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Subject: CD-rom longevity

CD-rom longevity

From: John Spence <spence.john>
Date: Monday, July 17, 1995
Rab Jackson <pr258rj [at] admin__nls__uk> writes

>I have had a request from a colleague who is concerned about the longevity
>of CD ROM.

There are two issues here. Factory pressed CD-ROMs will last about
as long as a similar quality factory pressed music CD. There are
differing projections as to the life of CDs. A common figure spoken
of by manufacturers is 100 years. A study from a couple of years ago
by Australia's National Film and Sound Archive (NFSA) suggested a
minimum of about 38 years and a maximum of about 77.

At the Joint Technical Symposium (JTS--joint meaning the technical
committees of the international associations of Sound, Film and TV
archives) in London in January 1995 a paper was delivered on the
breakdown of conventional CDs and the French specialists who
delivered the paper believed that it was the "plastic" coating that
was the greatest danger. Earliest coatings were nitro-cellulose and
it was suggested that these would last 15-20 years. More recently
polyacrylic and UV-cured polyacrylic coatings have been used--these
would last longer they said. Unfortunately the proceedings of the
conference have not been published and I was not at the JTS.

Recordable CD-ROM (ie. CD-R) uses a different manufacturing process.
Manufacturers claims vary. Kodak say that their accelerated ageing tests
indicate that their Infoguard CD-Rs will last 219 years. TDK on the other
hand say that their discs will last as long as a conventional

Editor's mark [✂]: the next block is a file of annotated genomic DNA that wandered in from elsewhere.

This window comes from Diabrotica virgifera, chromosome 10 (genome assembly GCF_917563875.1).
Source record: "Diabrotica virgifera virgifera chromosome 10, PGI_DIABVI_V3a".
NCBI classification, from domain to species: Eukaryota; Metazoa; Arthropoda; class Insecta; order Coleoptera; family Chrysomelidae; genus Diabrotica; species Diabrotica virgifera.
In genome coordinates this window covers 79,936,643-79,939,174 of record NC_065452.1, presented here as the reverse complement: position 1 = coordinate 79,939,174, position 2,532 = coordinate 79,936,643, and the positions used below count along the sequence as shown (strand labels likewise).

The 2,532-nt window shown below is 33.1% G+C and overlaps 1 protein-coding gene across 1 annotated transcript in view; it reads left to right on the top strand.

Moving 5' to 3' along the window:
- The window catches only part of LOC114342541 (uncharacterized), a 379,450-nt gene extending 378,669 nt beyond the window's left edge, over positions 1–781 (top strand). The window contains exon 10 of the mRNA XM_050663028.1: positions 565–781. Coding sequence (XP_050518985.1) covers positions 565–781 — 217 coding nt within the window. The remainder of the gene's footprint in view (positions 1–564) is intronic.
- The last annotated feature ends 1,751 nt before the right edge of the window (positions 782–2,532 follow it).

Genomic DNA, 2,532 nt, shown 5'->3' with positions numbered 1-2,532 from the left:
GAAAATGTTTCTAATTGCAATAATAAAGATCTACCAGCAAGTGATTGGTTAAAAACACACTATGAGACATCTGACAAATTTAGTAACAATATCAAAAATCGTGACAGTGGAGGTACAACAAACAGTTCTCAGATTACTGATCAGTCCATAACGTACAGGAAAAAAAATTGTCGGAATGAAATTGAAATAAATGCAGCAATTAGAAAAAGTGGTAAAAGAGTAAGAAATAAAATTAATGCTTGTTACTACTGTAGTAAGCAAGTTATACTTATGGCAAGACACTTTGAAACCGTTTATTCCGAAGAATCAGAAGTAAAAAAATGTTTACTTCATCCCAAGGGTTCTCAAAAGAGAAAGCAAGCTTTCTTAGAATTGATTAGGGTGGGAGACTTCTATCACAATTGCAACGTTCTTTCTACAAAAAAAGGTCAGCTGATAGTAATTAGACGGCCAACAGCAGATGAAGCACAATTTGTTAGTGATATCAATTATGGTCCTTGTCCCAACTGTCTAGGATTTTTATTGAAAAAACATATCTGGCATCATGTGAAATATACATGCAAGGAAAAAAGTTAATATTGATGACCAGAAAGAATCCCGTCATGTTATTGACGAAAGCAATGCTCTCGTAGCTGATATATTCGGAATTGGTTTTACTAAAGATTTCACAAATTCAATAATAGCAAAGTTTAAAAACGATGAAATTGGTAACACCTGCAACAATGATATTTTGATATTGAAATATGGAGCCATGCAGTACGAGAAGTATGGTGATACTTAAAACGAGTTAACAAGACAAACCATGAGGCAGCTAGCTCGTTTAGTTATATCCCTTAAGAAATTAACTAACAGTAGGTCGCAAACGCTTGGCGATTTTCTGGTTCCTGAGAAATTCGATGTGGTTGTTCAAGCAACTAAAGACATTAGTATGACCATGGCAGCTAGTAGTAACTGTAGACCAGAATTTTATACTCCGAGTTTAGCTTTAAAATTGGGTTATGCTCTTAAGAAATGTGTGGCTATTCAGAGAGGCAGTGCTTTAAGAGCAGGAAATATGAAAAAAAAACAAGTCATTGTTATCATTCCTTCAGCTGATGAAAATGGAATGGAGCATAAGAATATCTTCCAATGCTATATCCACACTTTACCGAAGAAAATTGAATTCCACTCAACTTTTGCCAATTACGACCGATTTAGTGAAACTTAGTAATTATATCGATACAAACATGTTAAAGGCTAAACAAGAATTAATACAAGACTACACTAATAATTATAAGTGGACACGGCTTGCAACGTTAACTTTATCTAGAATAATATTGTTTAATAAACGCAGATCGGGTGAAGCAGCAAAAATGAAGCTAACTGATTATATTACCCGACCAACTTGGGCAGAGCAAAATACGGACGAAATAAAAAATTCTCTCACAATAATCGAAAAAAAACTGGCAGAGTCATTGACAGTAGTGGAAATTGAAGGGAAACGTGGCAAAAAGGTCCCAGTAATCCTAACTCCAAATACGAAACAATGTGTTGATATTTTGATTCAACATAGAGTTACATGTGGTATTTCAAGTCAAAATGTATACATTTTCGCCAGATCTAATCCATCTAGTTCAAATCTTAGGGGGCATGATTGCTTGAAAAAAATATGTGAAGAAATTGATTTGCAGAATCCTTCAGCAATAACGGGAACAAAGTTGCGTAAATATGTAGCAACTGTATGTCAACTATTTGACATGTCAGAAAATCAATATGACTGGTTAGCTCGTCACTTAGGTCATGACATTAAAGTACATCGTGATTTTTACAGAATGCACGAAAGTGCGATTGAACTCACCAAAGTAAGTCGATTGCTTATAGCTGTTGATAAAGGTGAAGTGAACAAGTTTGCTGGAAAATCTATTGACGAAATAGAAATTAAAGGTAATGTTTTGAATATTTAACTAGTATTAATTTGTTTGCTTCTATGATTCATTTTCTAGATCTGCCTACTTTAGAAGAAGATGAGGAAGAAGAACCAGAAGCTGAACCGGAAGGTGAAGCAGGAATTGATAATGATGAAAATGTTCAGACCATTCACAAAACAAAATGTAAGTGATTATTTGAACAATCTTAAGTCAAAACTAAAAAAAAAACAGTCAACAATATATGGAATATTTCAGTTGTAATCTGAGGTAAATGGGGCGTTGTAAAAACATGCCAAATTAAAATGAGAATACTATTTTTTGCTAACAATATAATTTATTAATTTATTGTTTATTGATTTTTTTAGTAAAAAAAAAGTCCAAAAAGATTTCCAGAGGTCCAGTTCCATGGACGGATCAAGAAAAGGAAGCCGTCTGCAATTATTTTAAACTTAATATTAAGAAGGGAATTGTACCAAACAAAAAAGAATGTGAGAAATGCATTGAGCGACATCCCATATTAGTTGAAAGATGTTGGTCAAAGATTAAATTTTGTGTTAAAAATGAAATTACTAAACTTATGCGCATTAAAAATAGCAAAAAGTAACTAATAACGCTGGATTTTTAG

CD---i.e. "about 100 years". There has not been a lot of independent research. Work
done by West Deutsche Rundfunk in Germany supports the claims of CD-R
hardware and software manufactures, though they were thinking more in terms
of the claims made 2 or 3 years ago of 10-20 years as the life of a CD. The
NFSA's study was not as generous as some, suggesting a life expectancy of
10-20 years.

Just as--to use an Australian advertising slogan--"oils ain't oils",
neither are all CD-Rs the same. Dye technology is a crucial factor in CD-R
manufacture and I believe that Kodak have a very good proven track record
in dye technology. But more and more R & D money is being poured into CD-R.
This augurs well for its future I believe.

But how long is the CD-ROM format going to last? This is perhaps a more
important question.

John Spence
Head, Radio Archives
Australian Broadcasting Corporation
Sydney NSW

                  Conservation DistList Instance 9:11
                 Distributed: Wednesday, July 19, 1995
                        Message Id: cdl-9-11-010
Received on Monday, 17 July, 1995

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